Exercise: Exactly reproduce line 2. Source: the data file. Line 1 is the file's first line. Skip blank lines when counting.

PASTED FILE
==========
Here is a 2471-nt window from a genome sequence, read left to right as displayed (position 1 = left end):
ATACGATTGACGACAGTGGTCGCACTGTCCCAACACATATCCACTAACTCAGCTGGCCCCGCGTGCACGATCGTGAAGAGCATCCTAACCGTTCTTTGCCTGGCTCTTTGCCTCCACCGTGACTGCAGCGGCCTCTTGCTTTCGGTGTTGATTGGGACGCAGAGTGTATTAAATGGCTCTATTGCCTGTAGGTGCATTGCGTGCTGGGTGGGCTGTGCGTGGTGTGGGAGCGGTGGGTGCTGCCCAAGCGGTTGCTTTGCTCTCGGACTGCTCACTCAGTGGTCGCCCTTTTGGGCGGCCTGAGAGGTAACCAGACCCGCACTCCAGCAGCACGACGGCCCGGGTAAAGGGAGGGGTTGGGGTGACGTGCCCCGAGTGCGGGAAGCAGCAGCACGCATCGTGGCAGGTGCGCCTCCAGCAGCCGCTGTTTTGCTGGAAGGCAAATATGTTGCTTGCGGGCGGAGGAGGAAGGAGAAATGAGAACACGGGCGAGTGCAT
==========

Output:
ATACGATTGACGACAGTGGTCGCACTGTCCCAACACATATCCACTAACTCAGCTGGCCCCGCGTGCACGATCGTGAAGAGCATCCTAACCGTTCTTTGCCTGGCTCTTTGCCTCCACCGTGACTGCAGCGGCCTCTTGCTTTCGGTGTTGATTGGGACGCAGAGTGTATTAAATGGCTCTATTGCCTGTAGGTGCATTGCGTGCTGGGTGGGCTGTGCGTGGTGTGGGAGCGGTGGGTGCTGCCCAAGCGGTTGCTTTGCTCTCGGACTGCTCACTCAGTGGTCGCCCTTTTGGGCGGCCTGAGAGGTAACCAGACCCGCACTCCAGCAGCACGACGGCCCGGGTAAAGGGAGGGGTTGGGGTGACGTGCCCCGAGTGCGGGAAGCAGCAGCACGCATCGTGGCAGGTGCGCCTCCAGCAGCCGCTGTTTTGCTGGAAGGCAAATATGTTGCTTGCGGGCGGAGGAGGAAGGAGAAATGAGAACACGGGCGAGTGCAT